In modern Ireland the celebration of a child’s First Communion has become a big event. It is one of the most significant and memorable days of a child’s life and most people in Ireland today who were raised as Catholics remember the day of their First Communion. Culturally it was seen as an important day in a child’s life and in the first half of the twentieth century when Ireland was a much poorer country, it was a mark of identity and pride. Indeed many attribute Pope Pius X’s Quam singulari decree on the age of First Communion to the experience of the young Irish orphan Little Nellie of Holy God. This young girl was in the care of the nuns of the Good Shepherd Order in Cork. At four years of age, she was dying of tuberculosis and desired to make her First Communion prior to her death. The nuns were impressed by here holiness and maturity and brought her case to the attention of their chaplain who in turn received permission from the bishop to grant the child’s wish. When the fame of Little Nellie reached the ears of Pope Pius X it was the sign he was waiting for to lower the age of First Communion.
Due to particular historical circumstances, the vast majority of the primary schools in the Republic of Ireland are under the patronage of the Catholic Church (while in the North of Ireland, most children from Catholic families also go to Catholic schools). This has led to most religious education taking place in the school context, and most children receiving their formation for First Communion (and Confirmation) from their primary school teachers.
When I made my own First Communion in 1979 there were few issues with the preparation taking place in the context of my primary school. Every child in the school attended Mass with their families on Sundays. This was the case from the foundation of the modern Irish state until the 1990’s. At most one could complain about the gradual commercialization of First Communion, the cost of the First Communion suit or dress and the party that the family throws for the child. The tradition also developed of friends and neighbors giving the child money to celebrate their First Communion (it has been estimated that the typical child “makes”€1,400 for their First Communion today). This is a deeply encroached cultural phenomenon and in Ireland one can still hear people insulting someone by passing the comment that a certain individual still has their “Communion money.”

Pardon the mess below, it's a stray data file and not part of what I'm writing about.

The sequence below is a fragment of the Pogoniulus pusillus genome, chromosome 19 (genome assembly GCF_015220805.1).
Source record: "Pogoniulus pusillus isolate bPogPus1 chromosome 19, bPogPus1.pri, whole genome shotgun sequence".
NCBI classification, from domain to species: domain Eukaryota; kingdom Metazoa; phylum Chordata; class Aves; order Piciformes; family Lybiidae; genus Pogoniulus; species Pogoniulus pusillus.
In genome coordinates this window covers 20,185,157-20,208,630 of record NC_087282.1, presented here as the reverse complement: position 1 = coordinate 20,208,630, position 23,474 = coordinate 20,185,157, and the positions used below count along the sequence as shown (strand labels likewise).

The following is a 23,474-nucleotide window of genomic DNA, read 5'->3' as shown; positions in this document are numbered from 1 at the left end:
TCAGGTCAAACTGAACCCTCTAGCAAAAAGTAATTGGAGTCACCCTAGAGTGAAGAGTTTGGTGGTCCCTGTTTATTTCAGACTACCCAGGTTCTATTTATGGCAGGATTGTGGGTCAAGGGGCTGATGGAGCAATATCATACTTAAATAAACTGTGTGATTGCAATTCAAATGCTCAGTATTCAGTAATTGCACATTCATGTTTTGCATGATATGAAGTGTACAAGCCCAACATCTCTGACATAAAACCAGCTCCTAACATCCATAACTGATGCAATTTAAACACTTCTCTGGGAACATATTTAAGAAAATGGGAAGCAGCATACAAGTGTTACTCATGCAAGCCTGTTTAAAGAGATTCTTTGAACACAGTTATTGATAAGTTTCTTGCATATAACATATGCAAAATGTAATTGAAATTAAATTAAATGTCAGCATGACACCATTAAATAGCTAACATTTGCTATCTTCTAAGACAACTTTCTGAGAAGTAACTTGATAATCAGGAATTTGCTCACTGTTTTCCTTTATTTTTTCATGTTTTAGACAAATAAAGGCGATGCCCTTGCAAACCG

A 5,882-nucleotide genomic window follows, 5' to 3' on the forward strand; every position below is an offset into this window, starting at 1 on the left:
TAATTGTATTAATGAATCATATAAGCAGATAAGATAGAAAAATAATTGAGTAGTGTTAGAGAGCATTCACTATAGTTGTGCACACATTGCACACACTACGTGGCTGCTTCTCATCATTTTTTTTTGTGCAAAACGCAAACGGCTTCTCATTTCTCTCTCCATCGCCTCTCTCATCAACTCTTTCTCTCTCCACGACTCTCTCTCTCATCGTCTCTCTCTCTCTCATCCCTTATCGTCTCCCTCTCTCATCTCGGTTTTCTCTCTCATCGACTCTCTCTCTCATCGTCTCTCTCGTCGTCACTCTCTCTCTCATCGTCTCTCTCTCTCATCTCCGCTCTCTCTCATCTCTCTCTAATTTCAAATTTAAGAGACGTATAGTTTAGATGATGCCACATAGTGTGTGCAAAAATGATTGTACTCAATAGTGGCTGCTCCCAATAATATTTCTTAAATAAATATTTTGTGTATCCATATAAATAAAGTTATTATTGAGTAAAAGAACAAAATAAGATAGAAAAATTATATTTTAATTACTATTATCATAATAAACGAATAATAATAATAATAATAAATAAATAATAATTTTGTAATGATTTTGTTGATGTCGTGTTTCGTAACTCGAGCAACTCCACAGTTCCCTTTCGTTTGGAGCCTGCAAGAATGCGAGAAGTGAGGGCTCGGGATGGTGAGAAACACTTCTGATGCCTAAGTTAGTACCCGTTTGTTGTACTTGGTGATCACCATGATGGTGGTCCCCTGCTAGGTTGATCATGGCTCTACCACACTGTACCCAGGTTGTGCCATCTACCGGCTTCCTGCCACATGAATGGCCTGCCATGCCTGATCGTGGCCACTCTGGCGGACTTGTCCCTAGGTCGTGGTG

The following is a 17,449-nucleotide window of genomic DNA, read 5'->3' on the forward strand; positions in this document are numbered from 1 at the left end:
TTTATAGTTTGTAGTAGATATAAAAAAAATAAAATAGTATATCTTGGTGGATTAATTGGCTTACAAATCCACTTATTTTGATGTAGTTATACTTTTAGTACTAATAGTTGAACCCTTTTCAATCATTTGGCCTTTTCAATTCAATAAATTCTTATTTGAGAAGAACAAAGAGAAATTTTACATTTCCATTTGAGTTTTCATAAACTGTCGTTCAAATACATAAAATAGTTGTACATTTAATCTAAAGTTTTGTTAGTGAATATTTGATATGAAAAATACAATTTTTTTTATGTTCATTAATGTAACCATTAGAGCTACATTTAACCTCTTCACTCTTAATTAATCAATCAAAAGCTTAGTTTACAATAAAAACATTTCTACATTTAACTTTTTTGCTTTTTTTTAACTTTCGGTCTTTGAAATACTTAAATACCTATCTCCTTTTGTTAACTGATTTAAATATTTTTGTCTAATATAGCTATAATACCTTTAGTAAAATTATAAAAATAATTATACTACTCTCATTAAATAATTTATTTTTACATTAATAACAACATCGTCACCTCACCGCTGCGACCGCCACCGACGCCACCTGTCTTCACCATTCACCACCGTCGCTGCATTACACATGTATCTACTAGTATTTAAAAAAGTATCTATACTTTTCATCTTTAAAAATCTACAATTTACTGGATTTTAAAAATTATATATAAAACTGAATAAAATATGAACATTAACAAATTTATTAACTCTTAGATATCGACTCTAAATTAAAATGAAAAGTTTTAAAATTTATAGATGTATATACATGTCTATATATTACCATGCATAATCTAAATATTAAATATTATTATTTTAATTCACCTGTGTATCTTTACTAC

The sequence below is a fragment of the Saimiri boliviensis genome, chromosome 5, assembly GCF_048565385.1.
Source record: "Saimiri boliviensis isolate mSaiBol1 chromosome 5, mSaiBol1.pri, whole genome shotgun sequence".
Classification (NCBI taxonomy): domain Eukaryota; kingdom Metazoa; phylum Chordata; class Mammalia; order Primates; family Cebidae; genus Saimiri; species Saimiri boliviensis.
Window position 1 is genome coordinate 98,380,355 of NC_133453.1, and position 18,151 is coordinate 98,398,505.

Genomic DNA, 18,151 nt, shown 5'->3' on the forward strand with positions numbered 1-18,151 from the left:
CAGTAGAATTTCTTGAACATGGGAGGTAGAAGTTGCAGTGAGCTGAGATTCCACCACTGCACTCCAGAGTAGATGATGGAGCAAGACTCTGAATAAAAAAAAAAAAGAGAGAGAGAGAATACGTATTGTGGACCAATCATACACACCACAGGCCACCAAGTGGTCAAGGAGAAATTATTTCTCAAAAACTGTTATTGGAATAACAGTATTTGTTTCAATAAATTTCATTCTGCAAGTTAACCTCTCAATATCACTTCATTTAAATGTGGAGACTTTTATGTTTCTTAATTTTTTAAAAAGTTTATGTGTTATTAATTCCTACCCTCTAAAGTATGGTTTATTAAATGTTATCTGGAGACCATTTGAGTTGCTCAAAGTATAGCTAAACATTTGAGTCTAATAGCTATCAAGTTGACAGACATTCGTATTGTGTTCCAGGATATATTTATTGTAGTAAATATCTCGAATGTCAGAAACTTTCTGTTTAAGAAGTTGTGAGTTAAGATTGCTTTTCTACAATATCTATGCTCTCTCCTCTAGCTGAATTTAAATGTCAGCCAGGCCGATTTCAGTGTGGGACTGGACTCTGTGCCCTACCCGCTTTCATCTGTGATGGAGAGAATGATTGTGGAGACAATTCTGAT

Today this has led to some particular pastoral issues as the actual practice rates of Catholicism (particularly among the younger generations) has plunged. This means that the majority of children still make their First Communion, whether or not their family habitually attends a Catholic Church on regular Sundays. A 2015 study by Karl Kitching and Yafa Shanneik of the cultural significance of First Communion in Irish primary schools found that many “Catholic families approach [First Communion] more as a cultural ‘coming of age’ than a matter of spirituality, closeness to God, or church belonging.” There is also the pastoral issue that is occasionally raised by a non-practicing Catholic teacher preparing a class of children who mostly do not attend their local parish for their First Communions.
Additionally, recent immigration has led to a significant number of children in Irish schools no longer coming from Catholic families. There is a certain social stigma to not making your First Communion. This leads to some tension, given that many non-Catholic children attend the local Catholic primary school and can feel excluded when they don’t make their First Communion with their classmates.